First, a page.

Applying Keyline Design Principles to Slope Wetland Restoration in a Headwater Ecosystem


By Walton, M., J. W. Jansens, J. Adams, M. Tatro, and T. E. Gadzia.

An interest in developing, testing, and documenting innovative approaches to slope wetland restoration has driven many projects funded by the New Mexico Environment Department (NMED) Surface Water Quality Bureau (SWQB) Wetlands Program. A project funded by the NMED SWQB Wetlands Program to test the application of Keyline Design principals in slope wetland restoration was completed by the Quivira Coalition and associated restoration professionals.

Many restoration professionals have contributed to the conceptual toolbox for stabilization and restoration in the Comanche Creek Watershed. This guide builds upon information and innovation presented in the technical guide, Restoration of Slope Wetlands in New Mexico: A Guide for Understanding Slope Wetlands, Causes of Degradation and Treatment Options (2014) by reporting on the testing of traditional Keyline Design concepts. Although developed for agricultural application, Keyline Design can be modified and used effectively for wetland restoration to spread water to dewatered slopes and diminished wetlands.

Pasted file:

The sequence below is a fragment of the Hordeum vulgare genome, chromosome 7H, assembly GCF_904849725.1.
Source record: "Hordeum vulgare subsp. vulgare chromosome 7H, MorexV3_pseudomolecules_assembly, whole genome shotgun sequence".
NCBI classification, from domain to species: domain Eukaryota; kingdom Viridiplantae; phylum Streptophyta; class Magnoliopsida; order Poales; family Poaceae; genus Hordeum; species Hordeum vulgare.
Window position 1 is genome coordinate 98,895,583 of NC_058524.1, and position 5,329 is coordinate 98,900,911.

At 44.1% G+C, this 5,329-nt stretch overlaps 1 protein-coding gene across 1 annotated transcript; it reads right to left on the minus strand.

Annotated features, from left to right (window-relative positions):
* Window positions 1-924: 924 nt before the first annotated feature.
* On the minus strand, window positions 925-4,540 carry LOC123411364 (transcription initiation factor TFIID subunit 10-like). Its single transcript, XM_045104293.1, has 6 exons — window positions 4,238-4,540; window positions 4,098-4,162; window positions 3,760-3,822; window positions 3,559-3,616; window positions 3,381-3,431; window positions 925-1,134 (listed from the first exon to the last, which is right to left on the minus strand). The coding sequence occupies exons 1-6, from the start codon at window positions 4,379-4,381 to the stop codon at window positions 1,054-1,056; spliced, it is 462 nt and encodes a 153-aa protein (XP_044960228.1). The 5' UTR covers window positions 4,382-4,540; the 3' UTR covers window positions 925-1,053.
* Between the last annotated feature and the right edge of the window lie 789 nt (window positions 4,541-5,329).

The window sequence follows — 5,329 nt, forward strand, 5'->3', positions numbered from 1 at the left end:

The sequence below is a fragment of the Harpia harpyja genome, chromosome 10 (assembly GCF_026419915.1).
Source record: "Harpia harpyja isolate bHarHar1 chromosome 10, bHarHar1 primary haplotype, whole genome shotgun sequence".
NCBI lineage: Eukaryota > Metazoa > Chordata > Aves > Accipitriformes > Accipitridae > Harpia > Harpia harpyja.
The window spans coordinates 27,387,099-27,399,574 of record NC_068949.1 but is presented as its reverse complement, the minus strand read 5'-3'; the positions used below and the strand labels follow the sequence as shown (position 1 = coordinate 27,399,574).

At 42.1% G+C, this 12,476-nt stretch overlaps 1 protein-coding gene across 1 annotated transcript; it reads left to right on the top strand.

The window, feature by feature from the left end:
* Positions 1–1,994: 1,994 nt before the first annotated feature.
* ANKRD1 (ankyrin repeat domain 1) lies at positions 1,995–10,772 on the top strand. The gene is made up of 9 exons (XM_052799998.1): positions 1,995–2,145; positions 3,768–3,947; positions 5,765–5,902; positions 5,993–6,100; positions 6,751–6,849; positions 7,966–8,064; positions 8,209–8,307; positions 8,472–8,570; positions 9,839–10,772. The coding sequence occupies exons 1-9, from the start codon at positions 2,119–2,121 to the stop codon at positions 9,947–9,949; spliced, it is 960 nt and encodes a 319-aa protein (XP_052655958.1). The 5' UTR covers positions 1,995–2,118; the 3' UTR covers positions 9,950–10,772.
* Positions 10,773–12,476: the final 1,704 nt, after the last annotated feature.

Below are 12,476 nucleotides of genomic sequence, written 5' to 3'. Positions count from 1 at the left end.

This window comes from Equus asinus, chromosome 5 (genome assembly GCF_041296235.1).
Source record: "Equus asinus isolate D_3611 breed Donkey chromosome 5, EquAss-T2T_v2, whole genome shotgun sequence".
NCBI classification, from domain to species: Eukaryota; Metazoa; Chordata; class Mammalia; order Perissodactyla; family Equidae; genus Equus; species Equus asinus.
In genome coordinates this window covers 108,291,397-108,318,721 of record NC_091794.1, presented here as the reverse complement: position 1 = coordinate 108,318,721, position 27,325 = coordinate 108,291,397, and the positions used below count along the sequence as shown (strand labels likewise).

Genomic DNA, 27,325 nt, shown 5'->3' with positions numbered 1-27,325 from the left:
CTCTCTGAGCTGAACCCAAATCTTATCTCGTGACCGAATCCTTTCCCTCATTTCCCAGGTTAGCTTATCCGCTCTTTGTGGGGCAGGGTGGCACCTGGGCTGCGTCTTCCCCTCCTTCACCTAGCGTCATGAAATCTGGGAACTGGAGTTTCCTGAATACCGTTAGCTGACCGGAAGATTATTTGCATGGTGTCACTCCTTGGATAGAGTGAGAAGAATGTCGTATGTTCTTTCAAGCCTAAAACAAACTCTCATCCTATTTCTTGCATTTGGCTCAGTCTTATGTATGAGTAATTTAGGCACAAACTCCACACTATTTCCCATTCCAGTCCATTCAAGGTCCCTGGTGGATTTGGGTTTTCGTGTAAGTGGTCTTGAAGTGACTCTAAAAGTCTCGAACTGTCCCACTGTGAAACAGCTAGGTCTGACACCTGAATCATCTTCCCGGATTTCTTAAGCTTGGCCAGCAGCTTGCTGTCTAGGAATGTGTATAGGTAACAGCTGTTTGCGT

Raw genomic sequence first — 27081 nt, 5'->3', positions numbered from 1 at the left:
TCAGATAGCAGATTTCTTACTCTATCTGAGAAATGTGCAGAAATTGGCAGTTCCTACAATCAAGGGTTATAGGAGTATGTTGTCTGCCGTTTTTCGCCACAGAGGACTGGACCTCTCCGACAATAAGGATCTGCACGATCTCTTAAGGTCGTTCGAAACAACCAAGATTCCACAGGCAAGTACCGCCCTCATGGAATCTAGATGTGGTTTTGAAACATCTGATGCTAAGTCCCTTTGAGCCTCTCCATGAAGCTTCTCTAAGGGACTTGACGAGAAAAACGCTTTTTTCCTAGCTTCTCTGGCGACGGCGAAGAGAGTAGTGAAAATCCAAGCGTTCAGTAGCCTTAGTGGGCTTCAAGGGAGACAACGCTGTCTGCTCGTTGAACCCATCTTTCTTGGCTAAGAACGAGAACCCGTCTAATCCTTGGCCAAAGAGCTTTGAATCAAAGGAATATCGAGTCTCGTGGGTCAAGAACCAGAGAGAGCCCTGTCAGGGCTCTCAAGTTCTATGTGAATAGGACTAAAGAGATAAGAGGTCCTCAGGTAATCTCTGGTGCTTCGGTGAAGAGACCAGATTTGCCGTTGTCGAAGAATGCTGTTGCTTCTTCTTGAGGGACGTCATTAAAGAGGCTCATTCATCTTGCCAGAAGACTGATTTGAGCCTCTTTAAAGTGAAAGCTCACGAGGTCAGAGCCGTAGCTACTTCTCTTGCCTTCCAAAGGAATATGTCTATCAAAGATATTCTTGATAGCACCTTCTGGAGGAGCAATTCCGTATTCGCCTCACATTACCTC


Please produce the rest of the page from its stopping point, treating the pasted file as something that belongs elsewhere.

This technical guide aims to inform wetland restoration program managers, restoration professionals, contractors, volunteers, and students about the specific role Keyline Design can play in slope wetland restoration. The innovative approach to wetland restoration offered by Keyline Design integrates and follows years of technical development, testing, and documentation of a broad toolbox of approaches to wetland restoration. The first Chapter of the guide provides an overview of Keyline Design principles to set the stage for the adaptation of many of these principles for slope wetland restoration. Chapter 2 provides a brief review of the basics of headwater slope wetlands and the stressors that have resulted in diminished ecological function. Chapter 3 provides an overview of ways of reading the landscape using the Keyline Scale of Permanence and identifying keypoints in the landscape. Chapter 4 details specific techniques tested in the Holman Creek Wetland Complex. Chapter 5 summarizes the project and provides suggestions for future work using the Keyline Design principles for slope wetland restoration.

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